The science of civility and inclusion in the Philippines
At first I wrote “The art of civility and inclusion” because sometimes it seems like we are just winging it, going with the flow, living our lives in chaos and contempt for all the problems others give us.
But I think how we get along together is a science, or should be. It is the science of drawing lines that separate us from sin, or bad behavior, or incivility, or bigotry. It is a rigorous discipline, much like it took in algebra to solve for unknowns in a quadratic equation, or finally grasping in trigonometry that the cosine is the relationship of the adjacent side of a right triangle to the hypotenuse (don’t worry about it).
Here is an example of how lines can be drawn. We can choose:
- To swear or not to swear.
- To steal or not to steal.
- To talk behind someone’s back or to their face.
- To judge a person by our standards or judge them by their standards.
- To praise a president for his successes or condemn him for his faults.
- To give of ourselves or take from others.
Civility is our ability to work well with others, to lift people up.
Inclusion is our ability to be civil to people who look, think, believe or behave differently than we do.
It seems to me that way too many people in the world, and in the Philippines, take pride in not being civil. Donald Trump and his supporters. Mayor Duterte and his supporters. Trolls, crabs, bigots and political candidates . . .
- Trolls are people who intend to be offensive as a way to challenge views they don’t hold themselves.
- Crabs are people who can’t stand to see others succeed and try to knock them back down.
- Bigots are those who see one trait they don’t like and ascribe it to an entire class of people.
- Political candidates lift themselves up by trying to undermine others and bring them down.
And bluntly put, if these people can’t do civility . . . by definition . . . they can’t do inclusion. They are divisive.
We don’t see in these people much sense of humility or integrity, where humility is our ability to let others rise and integrity is our ability to lift ourselves up. It is all pretty demeaning to the human condition to see the rancor and slanders that flow forth during political campaigns. Deceits, lies, manipulations, nasty memes, dirty tricks . . .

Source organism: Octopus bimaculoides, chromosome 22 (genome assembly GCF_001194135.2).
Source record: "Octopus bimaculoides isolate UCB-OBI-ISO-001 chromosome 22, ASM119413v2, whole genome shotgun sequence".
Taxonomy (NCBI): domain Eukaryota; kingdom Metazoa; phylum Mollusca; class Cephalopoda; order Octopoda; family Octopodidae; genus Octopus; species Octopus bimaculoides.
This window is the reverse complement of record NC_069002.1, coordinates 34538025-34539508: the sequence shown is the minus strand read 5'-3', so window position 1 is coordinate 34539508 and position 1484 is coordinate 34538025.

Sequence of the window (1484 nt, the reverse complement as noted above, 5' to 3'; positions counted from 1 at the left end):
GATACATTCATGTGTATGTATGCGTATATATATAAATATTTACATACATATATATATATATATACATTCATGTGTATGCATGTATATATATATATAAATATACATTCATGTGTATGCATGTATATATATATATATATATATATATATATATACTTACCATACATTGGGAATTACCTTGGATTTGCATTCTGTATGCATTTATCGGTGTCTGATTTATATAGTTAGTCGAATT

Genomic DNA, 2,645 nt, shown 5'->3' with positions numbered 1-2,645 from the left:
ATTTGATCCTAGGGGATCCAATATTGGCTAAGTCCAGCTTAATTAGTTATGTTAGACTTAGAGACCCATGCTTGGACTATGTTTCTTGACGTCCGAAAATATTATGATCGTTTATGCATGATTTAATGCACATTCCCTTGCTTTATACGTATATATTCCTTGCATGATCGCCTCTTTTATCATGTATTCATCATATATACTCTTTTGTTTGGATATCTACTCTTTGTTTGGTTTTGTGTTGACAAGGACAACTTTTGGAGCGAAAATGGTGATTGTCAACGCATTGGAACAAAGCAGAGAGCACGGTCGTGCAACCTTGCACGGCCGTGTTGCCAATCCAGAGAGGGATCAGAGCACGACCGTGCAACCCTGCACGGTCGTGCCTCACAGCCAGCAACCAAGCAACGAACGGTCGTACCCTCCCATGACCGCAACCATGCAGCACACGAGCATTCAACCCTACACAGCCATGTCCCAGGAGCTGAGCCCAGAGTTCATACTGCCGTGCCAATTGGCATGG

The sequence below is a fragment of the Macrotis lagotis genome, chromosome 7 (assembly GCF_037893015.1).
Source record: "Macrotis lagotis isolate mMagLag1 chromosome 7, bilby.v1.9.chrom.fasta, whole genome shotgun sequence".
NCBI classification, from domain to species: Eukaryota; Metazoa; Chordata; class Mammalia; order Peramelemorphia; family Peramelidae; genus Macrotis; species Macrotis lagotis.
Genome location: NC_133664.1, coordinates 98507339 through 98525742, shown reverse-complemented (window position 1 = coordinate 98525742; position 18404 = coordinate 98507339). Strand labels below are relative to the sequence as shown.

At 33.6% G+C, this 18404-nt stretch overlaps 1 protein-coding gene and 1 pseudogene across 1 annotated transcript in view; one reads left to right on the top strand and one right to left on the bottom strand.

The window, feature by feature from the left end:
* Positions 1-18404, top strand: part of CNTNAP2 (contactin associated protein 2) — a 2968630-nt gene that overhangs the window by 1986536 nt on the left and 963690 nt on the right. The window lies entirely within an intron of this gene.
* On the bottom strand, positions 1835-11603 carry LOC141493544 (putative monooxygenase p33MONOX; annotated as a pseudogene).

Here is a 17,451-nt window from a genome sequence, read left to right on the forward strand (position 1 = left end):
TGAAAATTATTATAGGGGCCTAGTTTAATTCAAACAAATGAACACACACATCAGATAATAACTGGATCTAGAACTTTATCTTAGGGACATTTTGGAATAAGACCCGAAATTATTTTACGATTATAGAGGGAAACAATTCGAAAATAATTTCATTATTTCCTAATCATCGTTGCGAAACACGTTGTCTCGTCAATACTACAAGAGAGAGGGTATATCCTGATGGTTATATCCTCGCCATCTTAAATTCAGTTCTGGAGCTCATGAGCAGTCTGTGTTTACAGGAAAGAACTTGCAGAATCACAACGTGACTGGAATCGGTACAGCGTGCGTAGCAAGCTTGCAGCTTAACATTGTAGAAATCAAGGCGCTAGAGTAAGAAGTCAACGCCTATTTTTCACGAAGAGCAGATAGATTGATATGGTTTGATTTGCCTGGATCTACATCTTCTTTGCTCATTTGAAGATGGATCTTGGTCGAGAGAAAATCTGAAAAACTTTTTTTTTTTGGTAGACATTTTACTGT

Well, the Philippines has problems to face. No doubt about it. Poverty is what drives most of them, along with its bar-bell opposite, entitlement and impunity.
The middle class is “stuck in the middle wit’ chew.” These career-building workers have the brains to understand integrity. They know that fair dealing is important when people are competing on a career track. I’d guess that most just want a simple, decent life but it may seem that they get very little of that. Their days are filled with struggle. One of the struggles is that they are the tax base of the nation as they pay their VAT for condos and cars and purchases at the mall. Too little money goes into the ATM account and too much goes out.
The poor elect . . . well, the actors and crooks and charlatans who make government policy and laws, and who seem to impose infuriating practices that just make things hard. Rather than help. These actors and crooks and charlatans are also consumed by the need to grease the pipelines of wealth for those of the privileged ilk, the oligarchs and businessmen and local mafia bosses disguised as mayors and governors. The Catholic Church is like the Greek choir, yodeling in the background as the priests play the part of enablers of both the poor (“No contraceptives for you!”) and the powerful (“Give generously and we’ll keep you in our prayers.”)
What’s left to the educated class, the decent people who are not users, not game players, not crooks?
- Many of them go to other lands and thrive.
- Some stay here and shade either toward poverty or entitlement, turning bitter or proud depending on which turn they take.